Ill-thought to be enjoying an aesthetic resurgence over the past five years, due mainly to the low-rent Asian restaurant décor/pay twice work-up celebrating what is possibly the most boring animal on earth (1), the laughable matriarch of Memphis natural science experiences (2) needs a quick bullet point treatment.
· Once housing a sea otter, there’s the decades-old, oddly detached tank (w/ underground viewing area) that promptly greets visitors on the counter-clockwise zoo route. This now holds a three-foot alligator gar and a medium-sized alligator snapping turtle. The turtle rarely does anything apart from hang upside down from the metal kiddie pool ladder, implemented, I’m assuming, for live feeding displays that never occur.
· During the last free day (Tuesdays) taken advantage of, I was stopped in the nocturnal section, looking at flying squirrels (or something similar), when a extra short, extra large mom with nine kids in tow directed this comment right into my face:
“Somebody needs to move they azz!”
One of the little kids yelled, “Yeah!!!”
· The lonely building masquerading as an aquarium features exciting underwater photos on several walls were logic would put a live tank. This not-so distant cousin to a PetCo’s tropical fish department boasts a piranha tank as its money shot (and a very large South Asian catfish, but not in the same tank….noooooooooo!!!!!!). Recently, I was witnessing one of the day’s piranha feedings (goldfish), which are over in a matter of seconds, when a deep voice, immediately over my shoulder, asks, “DO YOU WANT ME TO FEED THEM AGAIN?” Not sure how he snuck up on me so quick, but finding that the aquarium employee and myself were the only two people in the building, I replied, “Yes,” and swiftly exited the premises.
· “Cat Country” is great if you want to witness some fascinating natural behavior, like that of pacing the very upper reaches of a miniature Thunderdome ad infinitum.
· There’s a Backyard Burger (for regional readers only) on the grounds.
· Several years ago, a zookeeper was kicked to death by a female giraffe.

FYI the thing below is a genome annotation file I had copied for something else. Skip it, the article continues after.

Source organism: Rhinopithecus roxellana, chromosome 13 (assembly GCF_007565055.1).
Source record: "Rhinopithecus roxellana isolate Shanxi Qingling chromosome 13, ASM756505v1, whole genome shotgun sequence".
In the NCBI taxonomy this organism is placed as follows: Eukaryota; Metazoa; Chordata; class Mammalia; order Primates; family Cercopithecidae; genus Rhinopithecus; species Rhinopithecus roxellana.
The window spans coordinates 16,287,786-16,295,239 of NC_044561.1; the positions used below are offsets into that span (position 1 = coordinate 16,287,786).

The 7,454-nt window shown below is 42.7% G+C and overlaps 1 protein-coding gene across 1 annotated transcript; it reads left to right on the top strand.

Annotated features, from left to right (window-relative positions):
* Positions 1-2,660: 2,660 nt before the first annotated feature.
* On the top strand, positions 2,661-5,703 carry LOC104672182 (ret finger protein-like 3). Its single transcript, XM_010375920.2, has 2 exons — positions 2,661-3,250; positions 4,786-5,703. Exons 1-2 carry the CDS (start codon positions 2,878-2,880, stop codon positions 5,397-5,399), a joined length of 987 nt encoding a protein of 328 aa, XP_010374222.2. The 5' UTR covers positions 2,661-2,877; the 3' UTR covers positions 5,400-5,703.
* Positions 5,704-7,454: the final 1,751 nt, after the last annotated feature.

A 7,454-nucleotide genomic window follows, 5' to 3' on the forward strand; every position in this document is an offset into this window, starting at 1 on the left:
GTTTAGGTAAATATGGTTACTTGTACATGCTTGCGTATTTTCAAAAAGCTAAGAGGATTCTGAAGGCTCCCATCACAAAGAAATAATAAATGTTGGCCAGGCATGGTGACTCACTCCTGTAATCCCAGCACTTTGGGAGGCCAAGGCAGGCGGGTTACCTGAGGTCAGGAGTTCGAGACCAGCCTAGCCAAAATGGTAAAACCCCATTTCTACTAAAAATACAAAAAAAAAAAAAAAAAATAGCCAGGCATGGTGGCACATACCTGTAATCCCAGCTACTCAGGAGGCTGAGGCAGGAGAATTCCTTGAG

· As far as confused Egyptian/Oriental motifs that surround over 400 species of critter (234 of which are living in special “zoo personnel only/under maintenance” habitats!!) are concerned, the Memphis Zoo can’t be beat!
1. Ok, let’s break it down. They are vegetarian bears. Come on, mother nature!!!
2. Also includes the Pink Palace Museum, which has no idea what it wants to be, and Lichterman Nature Center – the uber-minimal urban getaway from which I, strangely, derive the most enjoyment.
1. “Walk a Thin Line” (on Tusk, 1979) – A Buckingham moment of clarity. Predates all indie and twee pop. Better than any song released on an independent label between the years 1990 and 2005.
2. “Sentimental Lady” (on Bare Trees, 1972) – Original and superior version of the song that Bob Welch would ride to the top as a solo artist. Bare Trees was Welch’s second of five albums with the Mac. He would depart right before they exploded, to keep his sinuses from doing the same. Though often a pop savant, Bob Welch was a visually disturbing man.
3. “Hypnotized” (on Mystery to Me, 1973) – Another example of Welch’s supernatural pop handywork. The first substantial US radio hit for the Mac. A beautiful song.
4. “The Chain” (on Rumours, 1977) – Only a semi-sentient assbag would dismiss the power of “The Chain.” 1990 – 2005? This song wrote the rest.
5. “The Ledge” (on Tusk, 1979) – Before Buckingham’s maniacal coke-a-coaster derailed into a vortex of crap, he would spit examples of knockdown brilliance onto Tusk. This is one of them. Weirder than whatever you consider weird.
6. “Tusk” (on Tusk, 1979) – Notable only because the mid-song drum solo/freakout is the most fucked-up thing that you will ever hear on classic rock radio.
7. “Woman of a 1,000 Years” (on Future Games, 1971) – Dreamy, along with….
8. “Future Games” (on Future Games, 1971) – Welch on a drug that is obviously not cocaine. Or Welch in bed. Alone.
9. “Dreams”/”Gold Dust Woman” (on Rumours, 1977) – Nicks could belt out the Afternoon Rock, and I, for the record, made up that term ten years ago.
10. “Sara” (on Tusk, 1979) – See above description.
Honorary Mention: “Trouble” (from Lindsay Buckingham’s Law and Order, 1981) – Buckingham’s only real radio hit as a solo artist was serious business in terms of uber-catchy funny business.
Since 2003, with a long hiatus, I’ve been recording what will be a comedy epic. This exhaustive (and exhausting) labor of futility will be entitled “Kevin.” All of the recordings are from Tom Scharpling’s Best Show On WFMU, and the hiatus ended last week with the return of Tom’s “teenage family friend.” Kevin was back this week, yes, and Kevin will be a staple for at least another month or two. These calls are not punches to the funny bone, but are subtle and pocked with brief high points. 100% improvised, thus accounting for the slow/unfunny parts.